Carl Baehr
City Streets

Gordon Place is Rich with Milwaukee History

The street gets its name from an early Milwaukee family, with ties to the founding of the parks system.

By - May 25th, 2021 04:27 pm
Home on N. Gordon Place between E. Concordia Avenue and E. Townsend Street. Photo by Carl Baehr.

Home on N. Gordon Place between E. Concordia Avenue and E. Townsend Street. Photo by Carl Baehr.

The street that runs along the west bluff of the Milwaukee River in the Riverwest neighborhood is called Gordon Place (or Gordon Circle or Gordon Court). The bluffs do not run in a straight line but zigzag, cutting off the chance for Gordon Place to run its full length. Instead, the street is broken up into a series of six short segments, each with its own access point and its own character.

George Gordon, an English immigrant who came to Milwaukee with his wife, Annie, in the 1850s, is the source for the name. He operated a sweets and chocolates store on Spring Street (now W. Wisconsin Avenue) just west of the Milwaukee River for many years. His success enabled him to buy the land on the west side of the river south of E. Locust Street that is now known as Gordon Park. There he built a large home that he called Ash Cottage, on grounds he named Gordon Place. His estate was the site of many concerts, parties and other events.

The Gordons had two daughters, the younger one named Annie after her mother. Annie Gordon spent her childhood roaming the bluffs and banks along the river with a boy who lived on the north side of Locust Street. His name was Charles Whitnall, and his father, Frank, was also an English immigrant. Frank was a florist, an occupation that Charles would eventually take up and would later lead to him being referred to as the “Father of the Milwaukee County Parks.”

Charles Whitnall and Annie Gordon’s relationship changed from playmates to lovers, and they married in 1883. The couple had one child who was born the year after George Gordon died in 1887. They named the boy George Gordon Whitnall, but he went by the name of Gordon his whole life.

George Gordon’s widow loved to hear children at play, so she hosted many school events with students coming to her grounds to play. She belonged to a variety of cultural and social organizations and hosted frequent parties, dinners and entertainments at Ash Cottage.

Meanwhile, Charles and Annie’s relationship went into a decline and they separated in 1902. Annie Whitnall and her mother travelled to Europe on several occasions and observed children’s play areas in the British Isles. They incorporated some features they had seen when they constructed their playground at Gordon Place. In 1907, they donated the play area section of Gordon Place to the city for a park. Then they sold the rest of Gordon Place to the city at a price it could not refuse. The city renamed it Gordon Park.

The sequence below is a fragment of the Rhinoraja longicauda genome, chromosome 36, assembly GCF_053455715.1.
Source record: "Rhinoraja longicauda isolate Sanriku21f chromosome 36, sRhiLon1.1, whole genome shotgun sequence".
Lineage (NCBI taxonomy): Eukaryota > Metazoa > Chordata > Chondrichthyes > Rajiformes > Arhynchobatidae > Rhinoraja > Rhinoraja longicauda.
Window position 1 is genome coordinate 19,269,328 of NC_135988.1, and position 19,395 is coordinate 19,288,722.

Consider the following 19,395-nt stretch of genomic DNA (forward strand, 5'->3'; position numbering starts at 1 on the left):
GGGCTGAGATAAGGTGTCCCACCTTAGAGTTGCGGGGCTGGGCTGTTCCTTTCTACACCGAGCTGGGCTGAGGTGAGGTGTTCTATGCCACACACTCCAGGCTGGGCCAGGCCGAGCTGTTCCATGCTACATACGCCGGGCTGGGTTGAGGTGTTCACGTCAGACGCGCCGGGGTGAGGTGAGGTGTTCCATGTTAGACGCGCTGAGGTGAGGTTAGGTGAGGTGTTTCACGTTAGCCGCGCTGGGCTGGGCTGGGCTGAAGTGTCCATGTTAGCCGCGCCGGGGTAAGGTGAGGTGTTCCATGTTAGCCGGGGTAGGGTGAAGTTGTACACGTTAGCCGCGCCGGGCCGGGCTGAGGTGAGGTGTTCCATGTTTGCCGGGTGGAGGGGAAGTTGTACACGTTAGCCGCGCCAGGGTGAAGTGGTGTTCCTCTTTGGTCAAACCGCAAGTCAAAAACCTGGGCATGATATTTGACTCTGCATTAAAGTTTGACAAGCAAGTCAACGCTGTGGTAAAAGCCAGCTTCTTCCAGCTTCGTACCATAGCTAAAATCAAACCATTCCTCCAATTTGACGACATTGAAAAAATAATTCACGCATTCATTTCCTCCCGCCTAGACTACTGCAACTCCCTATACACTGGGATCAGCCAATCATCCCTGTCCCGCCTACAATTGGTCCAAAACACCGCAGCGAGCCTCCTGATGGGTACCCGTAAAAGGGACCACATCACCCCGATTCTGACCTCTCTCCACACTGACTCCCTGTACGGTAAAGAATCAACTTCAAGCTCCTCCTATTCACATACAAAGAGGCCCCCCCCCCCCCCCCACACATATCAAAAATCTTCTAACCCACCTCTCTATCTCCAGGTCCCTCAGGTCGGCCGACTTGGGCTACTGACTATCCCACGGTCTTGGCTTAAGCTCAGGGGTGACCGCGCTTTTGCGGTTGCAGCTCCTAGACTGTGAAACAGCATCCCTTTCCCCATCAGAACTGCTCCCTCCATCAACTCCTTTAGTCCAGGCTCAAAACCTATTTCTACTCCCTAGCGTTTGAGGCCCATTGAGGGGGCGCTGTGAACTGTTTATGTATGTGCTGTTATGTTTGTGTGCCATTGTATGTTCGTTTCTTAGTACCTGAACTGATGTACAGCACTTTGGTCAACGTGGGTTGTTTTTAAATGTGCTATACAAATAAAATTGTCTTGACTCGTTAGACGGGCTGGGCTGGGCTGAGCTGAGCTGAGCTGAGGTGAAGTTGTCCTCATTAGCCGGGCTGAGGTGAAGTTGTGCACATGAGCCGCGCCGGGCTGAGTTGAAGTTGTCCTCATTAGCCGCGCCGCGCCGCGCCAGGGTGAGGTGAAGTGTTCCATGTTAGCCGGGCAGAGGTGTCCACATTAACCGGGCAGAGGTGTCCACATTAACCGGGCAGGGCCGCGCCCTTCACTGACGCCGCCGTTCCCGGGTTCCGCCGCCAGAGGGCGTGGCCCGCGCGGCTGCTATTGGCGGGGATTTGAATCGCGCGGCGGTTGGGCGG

The Whitnalls divorced in 1911, and Annie, her mother, and her son, Gordon, moved to Los Angeles, California, where Gordon became a city planner. Charles Whitnall remarried and in 1926 subdivided his land north of Locust Street as the Whitnall Knoll Subdivision. One of the streets in his development was called Bolton Street. That same year, the city was renaming streets with names that sounded alike to eliminate confusion. Bolton Street was too much like Holton Street, so it was changed to Gordon Place.

The oldest portion of Gordon Place is between Meinecke and Wright streets. This southernmost section is lined with industrial buildings and Polish flats. Gordon Court extends north from E. Wright Street and is a cul-de-sac with larger lots and larger homes.

The main feature of the Gordon Place at E. Clarke Street is its seclusion. The east end of E. Clarke Street looks like a dead end but a very narrow lane to the south leads to another kind of cul-de-sac with a half dozen homes on it.

Gordon Place in Whitnall Knoll, Charles Whitnall’s subdivision, has only four homes fronting on it. It is out of the way, requiring travel on E. Locust, N. Dousman, and E. Roadsmeet streets to get to it.

Gordon Circle is tucked out of the way at the east end of E. Burleigh Street. There are a half dozen homes on this picturesque circle.

At the east end of E. Auer Street is another short portion of Gordon Place. About one block long, it is home to several residences as well as the Milwaukee Friends (Quaker) Meetinghouse.

The last section of Gordon Place runs between E. Concordia Avenue and E. Townsend Street. Like the other sections of this street, it is quiet and well kept.

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Carl Baehr is the author of Milwaukee Streets: The Stories Behind Their Names and From the Emerald Isle to the Cream City: A History of the Irish in Milwaukee.

One thought on “City Streets: Gordon Place is Rich with Milwaukee History”

  1. says:

    Thanks for this fascinating information… I live in the Charles Whitnall birtplace in Whitnall Knoll. I did what I felt was diligent research on the Whitnalls while taking a local history course at UWM in the 1980s. The info I found referred to Gordon Park area as the Gordon Farm in earlier days. I was concentrating on the Whitnalls and due to laziness/dumbness I never dug into the Gordon story. The local history course was taught by the then head of the Milwaukee County Historical Society and we felt that we had done some good research…Thank you for setting me straight. Kurt R Holzhauer 1208 E Locust street Milw., WI 53212

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